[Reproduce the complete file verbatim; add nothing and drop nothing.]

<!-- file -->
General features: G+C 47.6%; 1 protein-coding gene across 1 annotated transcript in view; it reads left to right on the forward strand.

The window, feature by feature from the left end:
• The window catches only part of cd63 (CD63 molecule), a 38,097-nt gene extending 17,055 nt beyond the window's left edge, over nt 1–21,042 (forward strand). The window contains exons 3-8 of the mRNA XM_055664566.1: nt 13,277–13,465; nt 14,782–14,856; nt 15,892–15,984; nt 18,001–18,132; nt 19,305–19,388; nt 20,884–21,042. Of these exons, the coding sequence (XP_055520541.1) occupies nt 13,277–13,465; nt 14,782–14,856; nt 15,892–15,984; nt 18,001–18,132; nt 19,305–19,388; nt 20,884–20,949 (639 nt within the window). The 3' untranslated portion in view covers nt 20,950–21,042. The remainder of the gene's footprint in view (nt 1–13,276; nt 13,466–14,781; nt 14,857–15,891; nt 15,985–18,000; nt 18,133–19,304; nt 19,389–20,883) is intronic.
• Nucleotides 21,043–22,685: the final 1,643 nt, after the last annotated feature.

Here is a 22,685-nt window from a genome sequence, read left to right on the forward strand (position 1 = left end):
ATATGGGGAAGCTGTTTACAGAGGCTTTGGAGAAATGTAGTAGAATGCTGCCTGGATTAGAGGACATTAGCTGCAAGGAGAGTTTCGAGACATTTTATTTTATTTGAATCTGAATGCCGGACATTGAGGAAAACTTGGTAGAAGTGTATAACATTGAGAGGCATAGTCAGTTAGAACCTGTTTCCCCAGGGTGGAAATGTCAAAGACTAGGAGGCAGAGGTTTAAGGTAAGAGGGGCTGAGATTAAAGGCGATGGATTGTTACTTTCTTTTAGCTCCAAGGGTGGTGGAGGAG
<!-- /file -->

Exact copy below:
General features: G+C 47.6%; 1 protein-coding gene across 1 annotated transcript in view; it reads left to right on the forward strand.

The window, feature by feature from the left end:
• The window catches only part of cd63 (CD63 molecule), a 38,097-nt gene extending 17,055 nt beyond the window's left edge, over nt 1–21,042 (forward strand). The window contains exons 3-8 of the mRNA XM_055664566.1: nt 13,277–13,465; nt 14,782–14,856; nt 15,892–15,984; nt 18,001–18,132; nt 19,305–19,388; nt 20,884–21,042. Of these exons, the coding sequence (XP_055520541.1) occupies nt 13,277–13,465; nt 14,782–14,856; nt 15,892–15,984; nt 18,001–18,132; nt 19,305–19,388; nt 20,884–20,949 (639 nt within the window). The 3' untranslated portion in view covers nt 20,950–21,042. The remainder of the gene's footprint in view (nt 1–13,276; nt 13,466–14,781; nt 14,857–15,891; nt 15,985–18,000; nt 18,133–19,304; nt 19,389–20,883) is intronic.
• Nucleotides 21,043–22,685: the final 1,643 nt, after the last annotated feature.

Here is a 22,685-nt window from a genome sequence, read left to right on the forward strand (position 1 = left end):
ATATGGGGAAGCTGTTTACAGAGGCTTTGGAGAAATGTAGTAGAATGCTGCCTGGATTAGAGGACATTAGCTGCAAGGAGAGTTTCGAGACATTTTATTTTATTTGAATCTGAATGCCGGACATTGAGGAAAACTTGGTAGAAGTGTATAACATTGAGAGGCATAGTCAGTTAGAACCTGTTTCCCCAGGGTGGAAATGTCAAAGACTAGGAGGCAGAGGTTTAAGGTAAGAGGGGCTGAGATTAAAGGCGATGGATTGTTACTTTCTTTTAGCTCCAAGGGTGGTGGAGGAG